Dad sat down and after a few minutes Izzy crawled up on his lap, put his arms around Dad's neck and laid his head down on his shoulder. Dad kept leaning his head down against Izzy's chest, listening to his breathing, and stroking his back. It was a position that I know I sat in hundreds of times, although I've never had croup.
A while later, Izzy's calm, but still telling us that he's sick and his chest hurts. Chris got up in the attic to get our cool-mist humidifier down, and it's broken. Neither he or dad can get it working again. So Chris ran to Wal-Mart at 2:00 in the morning to buy one. He's a good Daddy too. I kept reading up on the internet about croup and one site said that acetominophen helps the fever to go away as well as somehow helping breathing. I went in and gave Izzy a dose and came back to tell Dad to go on home.
"Nah," he said, "I'll go ahead and stay until Chris gets back." I tried a few more times to convince him, but I was so glad he stayed. I was a nervous wreck and just having him here helped me calm right down. About ten minutes later, Izzy walked back in the living room and laid down with his head on Dad's lap again, and about ten minutes after that, his breathing sounded nearly normal and he was jumping all over the living room and talking 90 miles a minute. He gave dad a full anatomy lessen, telling him that first his heart was hurting, then that dad scratching his back was going to break all of his bones, then finally showing him that dad also has bones in his fingers.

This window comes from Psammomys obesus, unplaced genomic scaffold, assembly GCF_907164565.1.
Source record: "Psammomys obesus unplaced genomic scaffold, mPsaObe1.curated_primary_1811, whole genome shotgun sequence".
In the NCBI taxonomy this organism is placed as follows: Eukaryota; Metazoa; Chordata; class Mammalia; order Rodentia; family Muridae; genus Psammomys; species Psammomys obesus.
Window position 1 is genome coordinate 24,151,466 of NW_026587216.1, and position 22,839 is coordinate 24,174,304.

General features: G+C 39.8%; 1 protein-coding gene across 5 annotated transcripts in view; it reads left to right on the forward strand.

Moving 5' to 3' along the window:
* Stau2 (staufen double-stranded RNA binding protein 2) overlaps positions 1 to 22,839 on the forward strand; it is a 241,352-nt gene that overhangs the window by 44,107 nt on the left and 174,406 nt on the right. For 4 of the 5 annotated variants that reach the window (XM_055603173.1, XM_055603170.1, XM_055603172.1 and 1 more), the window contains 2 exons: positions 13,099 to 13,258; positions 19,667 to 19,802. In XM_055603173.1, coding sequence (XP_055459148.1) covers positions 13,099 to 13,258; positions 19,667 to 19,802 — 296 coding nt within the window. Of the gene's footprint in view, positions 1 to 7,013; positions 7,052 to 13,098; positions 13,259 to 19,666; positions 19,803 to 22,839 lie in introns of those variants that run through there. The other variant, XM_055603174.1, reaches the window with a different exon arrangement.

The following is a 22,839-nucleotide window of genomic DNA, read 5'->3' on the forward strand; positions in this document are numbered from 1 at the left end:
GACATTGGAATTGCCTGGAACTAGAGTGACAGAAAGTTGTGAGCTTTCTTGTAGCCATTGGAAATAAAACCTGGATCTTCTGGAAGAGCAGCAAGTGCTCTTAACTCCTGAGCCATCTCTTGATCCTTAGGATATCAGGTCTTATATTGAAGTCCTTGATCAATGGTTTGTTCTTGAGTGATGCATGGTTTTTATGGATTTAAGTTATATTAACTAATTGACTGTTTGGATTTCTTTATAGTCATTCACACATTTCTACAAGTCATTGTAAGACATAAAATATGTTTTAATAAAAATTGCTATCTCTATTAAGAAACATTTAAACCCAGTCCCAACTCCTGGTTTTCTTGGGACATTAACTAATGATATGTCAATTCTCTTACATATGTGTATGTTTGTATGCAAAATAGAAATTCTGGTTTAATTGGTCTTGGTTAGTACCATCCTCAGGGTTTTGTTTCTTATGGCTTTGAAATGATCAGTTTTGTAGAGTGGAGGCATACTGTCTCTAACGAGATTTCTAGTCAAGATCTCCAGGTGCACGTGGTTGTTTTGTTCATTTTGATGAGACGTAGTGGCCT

Chris got back here about a quarter to three, got the humidifier all set up and laid down with Izzy, who was in our bed, of course. No way he was sleeping alone after that experience. Dad went home then, after having taken care of us for an hour and half in the middle of the night. I don't know what we'll do when we move and we're without him and mom always around and willing to help out at a moment's notice. Even at 1:30 in the morning. His patience was amazing last night. I just knew he'd be furious with us, but he wasn't at all. He was just a very concerned and loving PaPa. And Daddy.
The rest of the night was uneventful. I got up with Sophie at 3:45 but I hadn't gone back to sleep yet anyhow. She got up for the day a little after 8 and Izzy did too. I got up with them and let Chris sleep. He woke up about a quarter to ten and I made a couple of phone calls and went back to bed and sleep until 1:30. Then he went back to sleep and woke up about 3:30. It's been a wild day.
I asked Izzy a few minutes ago, after he'd taken his nap and was curled with Chris on our bed, "Last night was kind of scary, wasn't it? How did you feel?" He said, and I don't know when he's heard this word, much less how he understands it's proper use, "I felt like I dying." Chris and I just looked at each other and I think both of our hearts stopped for a couple of seconds.
Please send us your vibes that tonight, no one in this house feels like they're dying.